Q: Are Amazon EBS volume and snapshot ID lengths changing in 2018?
Yes, please visit the EC2 FAQs page for more details.
Q: What happens to my data when an Amazon EC2 instance terminates?
Unlike the data stored on a local instance store (which persists only as long as that instance is alive), data stored on an Amazon EBS volume can persist independently of the life of the instance. Therefore, we recommend that you use the local instance store only for temporary data. For data requiring a higher level of durability, we recommend using Amazon EBS volumes or backing up the data to Amazon S3. If you are using an Amazon EBS volume as a root partition, set the Delete on termination flag to "No" if you want your Amazon EBS volume to persist outside the life of the instance.
Q: What kind of performance can I expect from Amazon EBS volumes?
Amazon EBS provides four volume types: Provisioned IOPS SSD (io1), General Purpose SSD (gp2), Throughput Optimized HDD (st1) and Cold HDD (sc1). These volume types differ in performance characteristics and price, allowing you to tailor your storage performance and cost to the needs of your applications. The average latency between EC2 instances and EBS is single digit milliseconds. For more performance information see the EBS product details page.
For more information about Amazon EBS performance guidelines, see Increasing EBS Performance.
Q: Which volume should I choose?
Amazon EBS includes two major categories of storage: SSD-backed storage for transactional workloads (performance depends primarily on IOPS, latency, and durability) and HDD-backed storage for throughput workloads (performance depends primarily on throughput, measured in MB/s). SSD-backed volumes are designed for transactional, IOPS-intensive database workloads, boot volumes, and workloads that require high IOPS. SSD-backed volumes include Provisioned IOPS SSD (io1) and General Purpose SSD (gp2). HDD-backed volumes are designed for throughput-intensive and big-data workloads, large I/O sizes, and sequential I/O patterns. HDD-backed volumes include Throughput Optimized HDD (st1) and Cold HDD (sc1).
Q: How do I modify the capacity, performance, or type of an existing EBS volume?
Changing a volume configuration is easy. The Elastic Volumes feature allows you to increase capacity, tune performance, or change your volume type with a single CLI call, API call or a few console clicks. For more information about Elastic Volumes, see the Elastic Volumes documentation.
Q: Are EBS Standard Volumes still available?
EBS Standard Volumes have been renamed to EBS Magnetic volumes. Any existing volumes will not have been changed as a result of this and there are no functional differences in the EBS Magnetic offering compared to EBS Standard. The name of this offering was changed to avoid confusion with our General Purpose SSD (gp2) volume type which is our recommended default volume type.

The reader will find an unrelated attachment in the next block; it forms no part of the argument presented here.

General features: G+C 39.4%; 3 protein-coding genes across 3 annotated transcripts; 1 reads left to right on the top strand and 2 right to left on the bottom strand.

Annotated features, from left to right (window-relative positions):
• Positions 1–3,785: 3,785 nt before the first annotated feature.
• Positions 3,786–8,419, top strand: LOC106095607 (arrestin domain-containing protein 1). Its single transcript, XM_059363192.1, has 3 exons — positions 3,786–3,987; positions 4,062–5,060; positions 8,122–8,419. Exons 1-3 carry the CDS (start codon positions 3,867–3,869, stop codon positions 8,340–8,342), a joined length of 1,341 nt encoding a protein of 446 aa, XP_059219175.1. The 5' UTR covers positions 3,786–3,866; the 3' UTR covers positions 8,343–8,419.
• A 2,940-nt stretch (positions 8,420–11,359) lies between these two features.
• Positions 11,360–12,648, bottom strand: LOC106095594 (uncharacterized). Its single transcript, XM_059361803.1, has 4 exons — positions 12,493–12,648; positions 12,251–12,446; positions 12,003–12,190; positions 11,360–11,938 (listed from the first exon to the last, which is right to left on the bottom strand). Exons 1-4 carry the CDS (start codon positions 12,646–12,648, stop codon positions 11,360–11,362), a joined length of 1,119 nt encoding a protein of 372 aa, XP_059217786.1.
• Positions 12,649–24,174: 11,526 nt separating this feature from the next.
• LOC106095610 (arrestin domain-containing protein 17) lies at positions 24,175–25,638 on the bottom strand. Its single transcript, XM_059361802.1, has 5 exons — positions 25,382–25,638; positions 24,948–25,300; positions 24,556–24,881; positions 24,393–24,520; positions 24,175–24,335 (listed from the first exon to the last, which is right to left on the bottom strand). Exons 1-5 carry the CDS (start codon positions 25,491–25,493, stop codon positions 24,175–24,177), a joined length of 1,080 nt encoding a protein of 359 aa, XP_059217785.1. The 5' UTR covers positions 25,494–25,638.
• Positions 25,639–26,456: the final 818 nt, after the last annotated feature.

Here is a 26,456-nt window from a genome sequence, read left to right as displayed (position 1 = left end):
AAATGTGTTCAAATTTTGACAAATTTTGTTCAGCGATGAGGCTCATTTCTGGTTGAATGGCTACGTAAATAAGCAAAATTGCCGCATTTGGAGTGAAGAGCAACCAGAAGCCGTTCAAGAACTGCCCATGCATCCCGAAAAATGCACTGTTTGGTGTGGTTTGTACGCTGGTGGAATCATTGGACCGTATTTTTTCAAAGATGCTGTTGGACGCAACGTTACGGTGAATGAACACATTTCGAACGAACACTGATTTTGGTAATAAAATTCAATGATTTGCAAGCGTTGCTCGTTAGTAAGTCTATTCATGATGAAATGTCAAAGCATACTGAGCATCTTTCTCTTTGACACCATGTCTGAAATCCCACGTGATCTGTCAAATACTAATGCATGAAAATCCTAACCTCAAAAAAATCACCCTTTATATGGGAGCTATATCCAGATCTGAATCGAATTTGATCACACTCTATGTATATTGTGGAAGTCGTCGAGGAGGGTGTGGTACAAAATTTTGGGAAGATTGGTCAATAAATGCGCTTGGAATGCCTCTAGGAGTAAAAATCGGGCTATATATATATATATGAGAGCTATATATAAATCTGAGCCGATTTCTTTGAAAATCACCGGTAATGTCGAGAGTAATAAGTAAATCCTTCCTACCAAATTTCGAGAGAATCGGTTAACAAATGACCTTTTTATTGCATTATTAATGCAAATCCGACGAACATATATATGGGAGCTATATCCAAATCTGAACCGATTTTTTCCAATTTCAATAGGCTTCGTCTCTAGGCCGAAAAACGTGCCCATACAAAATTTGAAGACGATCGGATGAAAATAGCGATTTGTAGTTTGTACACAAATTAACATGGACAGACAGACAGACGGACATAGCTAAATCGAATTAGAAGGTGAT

Q: Are Provisioned IOPS SSD (io1) volumes available for all Amazon EC2 instance types?
Yes, Provisioned IOPS SSD (io1) volumes are available for all Amazon EC2 Instance Types. Use EBS optimized EC2 instances to deliver consistent and predictable IOPS on io1 volumes. EBS-optimized instances deliver dedicated throughput between Amazon EC2 and Amazon EBS, with options between 62.5 MB/s and 4,750 MB/s depending on the instance type used. To achieve the limit of 64,000 IOPS and 1,000 MB/s throughput, the volume must be attached to a Nitro System-based EC2 instance.
Q: What level of performance consistency can I expect to see from my Provisioned IOPS SSD (io1) volumes?
When attached to EBS-optimized instances, Provisioned IOPS SSD (io1) volumes are designed to deliver within 10% of the provisioned IOPS performance 99.9% of the time in a given year. Your exact performance depends on your application’s I/O requirements.
Q: What level of performance latency can I expect to see from my Provisioned IOPS SSD (io1) volumes?
When attached to EBS-optimized instances, Provisioned IOPS volumes can achieve single digit millisecond latencies. Your exact performance depends on your application’s I/O requirements.
Q: Does the I/O size of my application reads and writes affect the rate of IOPS I get from my Provisioned IOPS SSD (io1) volumes?
Yes, it does. When you provision IOPS for io1 volumes, the IOPS rate you get depends on the I/O size of your application reads and writes. Provisioned IOPS volumes have a base I/O size of 16KB. So, if you have provisioned a volume with 40,000 IOPS for an I/O size of 16KB, it will achieve up to 40,000 IOPS at that size. If the I/O size is increased to 32 KB, then you will achieve up to 20,000 IOPS, and so on. For more details, please visit technical documentation on Provisioned IOPS volumes. You can use Amazon CloudWatch to monitor your throughput and I/O sizes.
Q: What factors can affect the performance consistency I see with Provisioned IOPS SSD (io1) volumes?
Provisioned IOPS SSD (io1) volumes attached to EBS-optimized instances are designed to offer consistent performance, delivering within 10% of the provisioned IOPS performance 99.9% of the time over a given year. For maximum performance consistency with new volumes created from a snapshot, we recommend enabling Fast Snapshot Restore (FSR) on your snapshots. EBS volumes restored from FSR-enabled snapshots instantly receive their full performance.
Another factor that can impact your performance is if your application isn’t sending enough I/O requests. This can be monitored by looking at your volume’s queue depth. The queue depth is the number of pending I/O requests from your application to your volume. For maximum consistency, a Provisioned IOPS volume must maintain an average queue depth (rounded to the nearest whole number) of one for every 1000 provisioned IOPS in a minute. For example, for a volume provisioned with 3000 IOPS, the queue depth average must be 3. For more information about ensuring consistent performance of your volumes, see Increasing EBS Performance.
Q: What level of performance consistency can I expect to see from my HDD-backed volumes?